Let there be light, and less weed trees

We had four trees taken down last week. None of them were ours. Two were in one neighbor's yard, the other two in another neighbor's yard. Neither used the back yards for anything other than parking for rental units.

The team from Grabber & Sons Landscaping had
to work around a LOT of wires and cables.
The trees in question were "Trees of heaven" (Ailanthus altissima). It's native to China and Taiwan, and should have stayed there.

Most often referred to by us as "weed trees," these fast growing, invasive, non-native trees create(d) the most labor in our garden.

They have also been referred to as "ghetto palm," "stink tree," and "tree of hell." It's one of the fastest, if not he fastest growing trees in North America. And they're tall too. If you're familiar with the book, A Tree Grows in Brooklyn, it's THAT tree.

Much of our maintenance time in the garden is not spent on deaheading, weeding, planting, mulching, or fertializing the plants we put there. In the last 16 years here, it's been spent picking up after these trees.

Helen Battersby, of Toronto Gardens wrote a great post on these trees here.

All this stuff was going to eventually fall off
it anyway - in dribs and drabs to keep us busy
picking up after it constantly.
In the spring, they drop a powdery, yellow-tinted, heavy pollen that coats everything.

Next, the tiny yellow flowers bloom and leave small castings all over. Then the flowers fall. The flowers are this nasty, dead-yellow color and very tiny. But they usually find a way to "mass up" and create blobs of detritus that, when wet, stink, stain concrete, and ruin car finishes.

Then it's stick time. The flowers being spent somehow makes tiny sticks fall. They're all over the yard, in plants, pots, and this year I noticed, quite a few hostas, elephant ears and canna had these sticks spear right through them causing holes and scrapes.

And after spending our me cleaning all that up, it's time for the seeds to drop – up to 350,000 seed per tree! And it seems as though all 350,000 (times 4 trees) find root, so weeding out these trees takes more time.

We've now gone from partial shade to sun.
No telling what it will look like next year.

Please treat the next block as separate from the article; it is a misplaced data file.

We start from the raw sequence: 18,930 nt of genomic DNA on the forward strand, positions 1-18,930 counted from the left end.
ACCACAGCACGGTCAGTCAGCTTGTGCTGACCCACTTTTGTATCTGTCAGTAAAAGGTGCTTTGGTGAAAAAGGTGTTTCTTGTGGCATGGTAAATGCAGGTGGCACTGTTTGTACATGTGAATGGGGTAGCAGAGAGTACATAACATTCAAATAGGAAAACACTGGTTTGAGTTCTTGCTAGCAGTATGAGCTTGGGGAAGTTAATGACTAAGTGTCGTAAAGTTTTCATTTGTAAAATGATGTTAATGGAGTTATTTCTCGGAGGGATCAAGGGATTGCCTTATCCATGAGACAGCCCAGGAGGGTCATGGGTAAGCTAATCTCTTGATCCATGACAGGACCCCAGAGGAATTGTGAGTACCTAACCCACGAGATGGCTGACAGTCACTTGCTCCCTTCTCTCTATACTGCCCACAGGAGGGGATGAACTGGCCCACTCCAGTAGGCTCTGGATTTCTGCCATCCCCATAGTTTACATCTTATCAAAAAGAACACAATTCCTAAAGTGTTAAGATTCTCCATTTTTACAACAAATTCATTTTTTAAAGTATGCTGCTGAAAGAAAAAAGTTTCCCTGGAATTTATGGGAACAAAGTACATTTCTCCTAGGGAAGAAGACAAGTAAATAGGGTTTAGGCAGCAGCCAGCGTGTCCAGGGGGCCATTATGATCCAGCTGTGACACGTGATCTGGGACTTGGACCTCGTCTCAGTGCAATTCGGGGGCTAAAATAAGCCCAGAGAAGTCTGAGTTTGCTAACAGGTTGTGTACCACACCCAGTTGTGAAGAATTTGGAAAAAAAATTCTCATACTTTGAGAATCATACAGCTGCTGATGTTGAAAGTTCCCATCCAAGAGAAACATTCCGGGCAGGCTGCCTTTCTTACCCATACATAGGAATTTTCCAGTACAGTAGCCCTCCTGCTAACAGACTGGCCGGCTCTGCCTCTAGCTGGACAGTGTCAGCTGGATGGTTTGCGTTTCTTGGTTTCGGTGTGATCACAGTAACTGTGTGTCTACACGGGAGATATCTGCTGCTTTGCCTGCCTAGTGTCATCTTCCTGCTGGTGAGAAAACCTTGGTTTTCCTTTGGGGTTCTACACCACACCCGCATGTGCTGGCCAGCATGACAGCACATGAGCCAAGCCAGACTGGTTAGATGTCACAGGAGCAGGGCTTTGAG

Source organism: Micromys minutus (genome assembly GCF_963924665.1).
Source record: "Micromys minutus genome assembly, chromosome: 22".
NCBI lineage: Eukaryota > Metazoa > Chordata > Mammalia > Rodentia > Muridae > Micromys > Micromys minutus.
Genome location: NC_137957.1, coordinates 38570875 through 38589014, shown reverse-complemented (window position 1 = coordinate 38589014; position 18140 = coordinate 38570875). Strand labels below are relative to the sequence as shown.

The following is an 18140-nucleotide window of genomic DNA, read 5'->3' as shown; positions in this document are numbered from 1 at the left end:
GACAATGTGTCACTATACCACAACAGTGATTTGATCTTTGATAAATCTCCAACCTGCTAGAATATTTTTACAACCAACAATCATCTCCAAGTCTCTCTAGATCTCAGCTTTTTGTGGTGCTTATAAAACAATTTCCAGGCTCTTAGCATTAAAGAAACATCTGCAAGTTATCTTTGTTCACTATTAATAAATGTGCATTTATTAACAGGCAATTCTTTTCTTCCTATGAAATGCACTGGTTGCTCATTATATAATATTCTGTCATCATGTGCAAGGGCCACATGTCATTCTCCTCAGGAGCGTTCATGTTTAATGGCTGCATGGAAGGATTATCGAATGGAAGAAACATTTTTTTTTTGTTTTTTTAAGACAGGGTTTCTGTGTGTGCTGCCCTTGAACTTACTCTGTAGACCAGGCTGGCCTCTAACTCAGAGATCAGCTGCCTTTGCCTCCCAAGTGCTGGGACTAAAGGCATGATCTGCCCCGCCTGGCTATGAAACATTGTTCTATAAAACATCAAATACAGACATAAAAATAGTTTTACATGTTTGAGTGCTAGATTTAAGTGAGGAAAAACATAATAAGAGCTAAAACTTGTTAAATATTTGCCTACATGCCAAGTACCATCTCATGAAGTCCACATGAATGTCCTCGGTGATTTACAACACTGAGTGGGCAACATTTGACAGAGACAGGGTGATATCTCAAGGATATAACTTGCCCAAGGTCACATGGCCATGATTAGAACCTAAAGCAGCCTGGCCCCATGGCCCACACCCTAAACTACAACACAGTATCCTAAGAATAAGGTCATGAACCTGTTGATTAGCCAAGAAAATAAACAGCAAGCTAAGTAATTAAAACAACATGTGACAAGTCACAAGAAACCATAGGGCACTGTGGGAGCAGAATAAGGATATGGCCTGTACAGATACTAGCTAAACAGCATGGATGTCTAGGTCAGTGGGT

But at least we'll have the time to enjoy it.
Then it's Fall and the leaves (and sticks and branches) continue to fall.

But no more. My wife said she'd pay to have them talen down, so she contacted the two different neighbors who's property they were on, and they both said they hated the trees too and we were welcome to take them down. One of the trees was butting against the neighbor's garage, damaging the corner of the roof line. All four trees were against our fence.

She promptly called Grabber & Sons Landscaping, and got ourselves on the schedule - and within a month they were gone.

Normally, I'm on the side of trees, but these trees were nothing but a nuisance, providing nothing one would enjoy about a tree, except shade. At least we didn't have to sweep, scrape, or clean up shade.

Not sure what we'll do with all our spare time next year.

Comments

  1. You have certainly made them sound very unpleasant! And i'm hoping I'll forget about them when I read 'A Tree Grows in Brooklyn' again some time. Holly is horrid too.
    https://looseandleafyinhalifax.blogspot.co.uk/

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  2. They have no worth! Has it let more sun into your garden?

    ReplyDelete
  3. Be prepared. One of those was taken down at a clients and it sent up hundreds of root suckers up to forty feet away from the yes, poisoned stump.

    ReplyDelete

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